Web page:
It’s been a rough month for a lot of people around the United States.
As I type, there are children in Florida and Montana and Texas whose lives have been precisely, heart-rendingly divided into before and after.
In all these dark days, there is a sliver of light: God has given our kids wisdom in all sorts of ways to help their friends; to be people of refuge. In fact, in some ways, kids will be better equipped to help their friends than adults will be. There’s automatic rapport and connection, automatic ways to say things in an understandable way.
So I’m wondering. How can we help our kids be emotionally safe places when their friends are hurting?
- Open kids’ eyes.
I don’t know that I need to tell you most kids are a little more naturally self-absorbed. If you’ve ever felt like you were competing with Minecraft for your child’s attention, you’re with me. Easy ways to create attentiveness to other kids’ needs:
- When your kids are talking about another child’s problems at school—even kids who are getting in trouble—help them peek behind the scenes at what could be going on in that child’s life. What are they feeling? What might their world be like at home? (My own eyes were opened when I found out years later that a “mean girl” in my life had been undergoing her parents’ divorce.)
- When sending your kids to school, encourage them to look out for other kids—on the playground, at the lunch table. I’m sure there’s a less Christian-ese way to say it, but I frequently remind my kids to “be a blessing” to teachers and kids.
- Grow as a more emotionally-whole and -healthy parent yourself. Click here for 11 ideas on this.
- Listen first.
The “key” to communicate: Being a “safe place” means people feel they can come to us, be real—and be accepted, not rejected. (More ideas for big people on this here.)
I’ve thought about this after a conversation we had with our kids a few months ago, after watching this . Often my kids are eager to help when others are hurting. But my husband looked them in the eyes and explained that helping isn’t always telling people what we think they need to hear. We can explain to kids that people aren’t like puzzles, just waiting for us to plug in the right piece of advice.
For kids, we might put it this way: Imagine your friend is lost in a forest with a leg that’s hurt. They’ve got a guide on a walkie-talkie who’s got a map. Does your friend need Walkie-Talkie Dude to lead them out? Absolutely. But Walkie-Talkie Dude might not see the cave on the map. He can’t get you bandages or a splint. So Walkie-Talkie-Dude asks, Where are you? And says, Tell me what you see around you. And Sit down—first let’s get you able to walk.
And BTW: Remind kids they don’t have to be Walkie-Talkie Dude with all the answers. They can be Band-Aid Girl, or Guy That Sits In the Dark Cave until You’re Ready to Walk Out. The idea is “being there.” They can ask themselves, What does it look like to love this person well right now? (And they can ask Holy Spirit! It’s a great opportunity to help kids learn to pray in the back of their minds while they listen to a friend).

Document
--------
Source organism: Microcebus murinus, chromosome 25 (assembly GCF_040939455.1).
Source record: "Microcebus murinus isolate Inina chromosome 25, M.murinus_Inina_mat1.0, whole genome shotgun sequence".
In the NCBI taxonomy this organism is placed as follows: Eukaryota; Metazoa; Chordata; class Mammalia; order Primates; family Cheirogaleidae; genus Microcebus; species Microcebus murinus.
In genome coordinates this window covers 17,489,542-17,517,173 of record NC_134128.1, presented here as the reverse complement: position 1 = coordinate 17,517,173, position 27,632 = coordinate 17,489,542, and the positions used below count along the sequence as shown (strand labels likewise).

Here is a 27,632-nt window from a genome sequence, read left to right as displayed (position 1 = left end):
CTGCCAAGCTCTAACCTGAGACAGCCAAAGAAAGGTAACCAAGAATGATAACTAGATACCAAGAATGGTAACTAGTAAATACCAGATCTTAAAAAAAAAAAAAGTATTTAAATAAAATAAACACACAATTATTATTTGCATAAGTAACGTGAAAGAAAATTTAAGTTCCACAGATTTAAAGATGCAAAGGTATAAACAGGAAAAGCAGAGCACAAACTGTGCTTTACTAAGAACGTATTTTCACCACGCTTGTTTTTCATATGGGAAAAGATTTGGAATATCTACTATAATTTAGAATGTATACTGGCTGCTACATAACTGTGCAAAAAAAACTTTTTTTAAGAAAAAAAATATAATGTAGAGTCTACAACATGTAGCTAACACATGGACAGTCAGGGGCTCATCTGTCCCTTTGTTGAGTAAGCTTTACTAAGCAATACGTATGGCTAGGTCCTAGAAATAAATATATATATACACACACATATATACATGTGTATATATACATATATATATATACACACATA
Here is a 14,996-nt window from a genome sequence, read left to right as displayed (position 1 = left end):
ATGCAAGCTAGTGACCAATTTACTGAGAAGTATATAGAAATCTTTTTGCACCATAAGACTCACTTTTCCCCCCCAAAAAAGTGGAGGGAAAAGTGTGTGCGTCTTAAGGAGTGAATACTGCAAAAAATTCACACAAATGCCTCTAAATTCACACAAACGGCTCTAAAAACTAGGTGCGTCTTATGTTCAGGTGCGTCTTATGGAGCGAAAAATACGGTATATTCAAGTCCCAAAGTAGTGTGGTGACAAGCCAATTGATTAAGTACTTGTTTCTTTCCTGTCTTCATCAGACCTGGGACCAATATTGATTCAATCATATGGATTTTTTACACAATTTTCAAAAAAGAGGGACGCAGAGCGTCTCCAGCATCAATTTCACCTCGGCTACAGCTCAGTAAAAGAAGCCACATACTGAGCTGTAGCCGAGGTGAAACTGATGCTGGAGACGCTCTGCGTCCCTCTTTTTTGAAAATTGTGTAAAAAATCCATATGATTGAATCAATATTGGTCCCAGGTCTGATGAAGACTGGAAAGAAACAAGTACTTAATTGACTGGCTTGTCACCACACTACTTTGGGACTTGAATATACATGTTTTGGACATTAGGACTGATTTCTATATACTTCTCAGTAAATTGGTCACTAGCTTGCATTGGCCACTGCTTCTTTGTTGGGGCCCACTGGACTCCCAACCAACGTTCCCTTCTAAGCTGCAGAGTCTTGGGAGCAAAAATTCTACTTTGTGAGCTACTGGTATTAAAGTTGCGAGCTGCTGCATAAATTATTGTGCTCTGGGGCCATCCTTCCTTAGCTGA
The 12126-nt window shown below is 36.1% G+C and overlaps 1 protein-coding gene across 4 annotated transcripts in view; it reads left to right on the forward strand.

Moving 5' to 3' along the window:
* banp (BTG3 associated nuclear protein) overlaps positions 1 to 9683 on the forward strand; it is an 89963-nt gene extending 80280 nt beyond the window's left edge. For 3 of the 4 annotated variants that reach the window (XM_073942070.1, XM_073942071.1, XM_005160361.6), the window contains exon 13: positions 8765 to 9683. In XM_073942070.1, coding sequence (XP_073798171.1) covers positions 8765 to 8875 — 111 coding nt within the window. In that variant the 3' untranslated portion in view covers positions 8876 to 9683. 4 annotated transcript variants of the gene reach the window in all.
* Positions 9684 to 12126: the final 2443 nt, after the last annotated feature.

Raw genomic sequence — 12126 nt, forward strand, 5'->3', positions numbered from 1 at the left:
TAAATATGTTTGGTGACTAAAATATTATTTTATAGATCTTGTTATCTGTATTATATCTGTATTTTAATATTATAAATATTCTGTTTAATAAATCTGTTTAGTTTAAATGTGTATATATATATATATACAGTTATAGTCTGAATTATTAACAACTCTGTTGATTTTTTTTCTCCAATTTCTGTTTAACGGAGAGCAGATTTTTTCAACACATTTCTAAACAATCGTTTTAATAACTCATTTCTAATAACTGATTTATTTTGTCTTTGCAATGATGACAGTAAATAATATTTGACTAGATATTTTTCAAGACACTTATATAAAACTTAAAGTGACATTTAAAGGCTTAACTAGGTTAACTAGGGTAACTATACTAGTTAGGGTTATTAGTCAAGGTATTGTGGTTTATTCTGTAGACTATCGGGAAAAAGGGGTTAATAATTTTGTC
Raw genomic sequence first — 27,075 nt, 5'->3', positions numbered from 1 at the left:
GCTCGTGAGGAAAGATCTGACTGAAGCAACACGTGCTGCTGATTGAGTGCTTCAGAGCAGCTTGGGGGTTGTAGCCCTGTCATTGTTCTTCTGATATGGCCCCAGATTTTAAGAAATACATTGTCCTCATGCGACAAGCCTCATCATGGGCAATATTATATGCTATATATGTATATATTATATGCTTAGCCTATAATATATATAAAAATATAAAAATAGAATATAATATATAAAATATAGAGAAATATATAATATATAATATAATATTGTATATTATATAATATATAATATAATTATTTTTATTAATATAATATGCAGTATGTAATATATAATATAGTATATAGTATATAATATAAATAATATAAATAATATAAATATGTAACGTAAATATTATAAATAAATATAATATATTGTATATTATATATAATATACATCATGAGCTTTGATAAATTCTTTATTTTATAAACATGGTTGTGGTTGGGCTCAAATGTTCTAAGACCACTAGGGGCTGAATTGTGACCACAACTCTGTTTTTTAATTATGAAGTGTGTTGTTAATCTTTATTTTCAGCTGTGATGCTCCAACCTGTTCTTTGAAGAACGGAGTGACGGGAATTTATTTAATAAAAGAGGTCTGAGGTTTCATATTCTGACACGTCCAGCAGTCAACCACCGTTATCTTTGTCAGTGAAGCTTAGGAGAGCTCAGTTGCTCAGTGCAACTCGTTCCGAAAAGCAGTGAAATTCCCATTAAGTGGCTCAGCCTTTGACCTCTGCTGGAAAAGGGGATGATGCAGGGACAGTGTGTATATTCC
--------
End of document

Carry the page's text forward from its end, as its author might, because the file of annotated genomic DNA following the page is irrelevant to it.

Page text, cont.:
- Teach practical reflective listening skills.
So perhaps a great way to equip kids is to first encourage them to first, listen. God asks great questions to people in the Bible, even though He already knows the answers. Explain to kids that people of all ages first need to tell their story; to be heard. To have someone shake their head and say, “That really stinks.”
To help with this, they can ask great questions, and respond with good listening skills—like these:
Pay attention when someone’s talking (this means no electronics, including phones; turn off the TV).
- You might stop what you’re doing and make time to talk, even if you really like what you’re doing.
- Look in the person’s eyes.
- Make sure you’re talking in a place where they won’t worry about other people hearing your conversation. (Parents, here are a few ideas about making your house an “open house” that welcomes other kids.)
- Don’t interrupt.
- You can show that you hear them by nodding or making small noises (“Uh-huh,” “Wow!”, “Oh, man…” to show you understand.)
Repeat back a little of what you heard, like this:
- “So… [repeat back a little of the story]”
- “What did you mean when you said…”
Let the person know that what they’re feeling is okay. I tell my kids that feelings are like dashboard lights in a car: They’re not wrong—but they tell us what’s going on under the hood. It’s what we do with them that gets to be right or wrong.
- “I think it’s okay that you feel…”
- You can relate your own story—but keep things focused on the other person, rather than showing that your story is more interesting or that you would like attention, too. Tell your story if it shows them, “I understand a little of how you feel.”
Show them they’re okay. This part can be hard for kids. Sometimes, they might have an immediate opinion about what they’ve been told: “That’s wrong!” Or, “You’re gross!”
They might even have some fear.
So kids can ask themselves, “How can I help this person know that I accept them no matter what they’ve told me, and they don’t have to be embarrassed?” Talk about what this might look like beforehand. Role play a bit with an age-appropriate example.
Help them know when to get help. Communicate to kids that passing on someone’s secrets to friends automatically makes them an unsafe friend. Secrets are hard to keep—but the reasons we usually tell them might be because we want to have interesting contributions, or be superior, or have someone else like us. Kids do need to tell a secret to an adult if something is dangerous, or if it involves touch or a gift. I find this article from Kidpower.org on secrets and non-secrets very insightful.
Help us out: How do you help kids become a safe place for others?